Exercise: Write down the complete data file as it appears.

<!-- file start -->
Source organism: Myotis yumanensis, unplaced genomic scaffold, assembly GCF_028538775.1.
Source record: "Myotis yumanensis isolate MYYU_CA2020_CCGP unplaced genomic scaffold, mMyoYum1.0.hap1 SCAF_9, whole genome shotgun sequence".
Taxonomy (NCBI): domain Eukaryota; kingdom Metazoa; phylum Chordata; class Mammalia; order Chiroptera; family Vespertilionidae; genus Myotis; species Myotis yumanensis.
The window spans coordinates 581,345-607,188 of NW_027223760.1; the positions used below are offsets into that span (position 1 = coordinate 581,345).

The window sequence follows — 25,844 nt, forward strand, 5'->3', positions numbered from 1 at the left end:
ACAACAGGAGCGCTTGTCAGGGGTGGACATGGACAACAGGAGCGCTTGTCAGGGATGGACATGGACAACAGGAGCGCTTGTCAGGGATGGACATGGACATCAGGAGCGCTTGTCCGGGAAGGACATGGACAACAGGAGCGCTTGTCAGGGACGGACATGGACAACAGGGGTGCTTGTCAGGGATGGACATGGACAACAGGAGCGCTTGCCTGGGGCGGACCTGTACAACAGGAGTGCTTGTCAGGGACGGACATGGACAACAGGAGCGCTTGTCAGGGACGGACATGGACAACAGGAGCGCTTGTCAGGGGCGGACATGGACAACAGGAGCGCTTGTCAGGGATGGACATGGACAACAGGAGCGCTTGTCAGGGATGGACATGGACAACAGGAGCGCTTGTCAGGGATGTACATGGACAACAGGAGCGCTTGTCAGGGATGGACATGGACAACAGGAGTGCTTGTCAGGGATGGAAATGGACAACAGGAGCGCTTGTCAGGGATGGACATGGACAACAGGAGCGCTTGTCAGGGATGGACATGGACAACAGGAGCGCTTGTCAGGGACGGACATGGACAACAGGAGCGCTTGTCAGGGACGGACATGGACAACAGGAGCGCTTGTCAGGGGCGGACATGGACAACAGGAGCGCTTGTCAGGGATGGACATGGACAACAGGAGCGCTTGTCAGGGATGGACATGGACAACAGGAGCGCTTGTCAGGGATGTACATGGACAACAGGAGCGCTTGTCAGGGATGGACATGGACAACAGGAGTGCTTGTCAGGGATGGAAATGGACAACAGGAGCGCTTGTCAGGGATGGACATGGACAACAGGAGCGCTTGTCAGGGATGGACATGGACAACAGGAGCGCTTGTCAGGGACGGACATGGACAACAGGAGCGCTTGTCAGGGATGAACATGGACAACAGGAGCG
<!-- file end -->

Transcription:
Source organism: Myotis yumanensis, unplaced genomic scaffold, assembly GCF_028538775.1.
Source record: "Myotis yumanensis isolate MYYU_CA2020_CCGP unplaced genomic scaffold, mMyoYum1.0.hap1 SCAF_9, whole genome shotgun sequence".
Taxonomy (NCBI): domain Eukaryota; kingdom Metazoa; phylum Chordata; class Mammalia; order Chiroptera; family Vespertilionidae; genus Myotis; species Myotis yumanensis.
The window spans coordinates 581,345-607,188 of NW_027223760.1; the positions used below are offsets into that span (position 1 = coordinate 581,345).

The window sequence follows — 25,844 nt, forward strand, 5'->3', positions numbered from 1 at the left end:
ACAACAGGAGCGCTTGTCAGGGGTGGACATGGACAACAGGAGCGCTTGTCAGGGATGGACATGGACAACAGGAGCGCTTGTCAGGGATGGACATGGACATCAGGAGCGCTTGTCCGGGAAGGACATGGACAACAGGAGCGCTTGTCAGGGACGGACATGGACAACAGGGGTGCTTGTCAGGGATGGACATGGACAACAGGAGCGCTTGCCTGGGGCGGACCTGTACAACAGGAGTGCTTGTCAGGGACGGACATGGACAACAGGAGCGCTTGTCAGGGACGGACATGGACAACAGGAGCGCTTGTCAGGGGCGGACATGGACAACAGGAGCGCTTGTCAGGGATGGACATGGACAACAGGAGCGCTTGTCAGGGATGGACATGGACAACAGGAGCGCTTGTCAGGGATGTACATGGACAACAGGAGCGCTTGTCAGGGATGGACATGGACAACAGGAGTGCTTGTCAGGGATGGAAATGGACAACAGGAGCGCTTGTCAGGGATGGACATGGACAACAGGAGCGCTTGTCAGGGATGGACATGGACAACAGGAGCGCTTGTCAGGGACGGACATGGACAACAGGAGCGCTTGTCAGGGACGGACATGGACAACAGGAGCGCTTGTCAGGGGCGGACATGGACAACAGGAGCGCTTGTCAGGGATGGACATGGACAACAGGAGCGCTTGTCAGGGATGGACATGGACAACAGGAGCGCTTGTCAGGGATGTACATGGACAACAGGAGCGCTTGTCAGGGATGGACATGGACAACAGGAGTGCTTGTCAGGGATGGAAATGGACAACAGGAGCGCTTGTCAGGGATGGACATGGACAACAGGAGCGCTTGTCAGGGATGGACATGGACAACAGGAGCGCTTGTCAGGGACGGACATGGACAACAGGAGCGCTTGTCAGGGATGAACATGGACAACAGGAGCG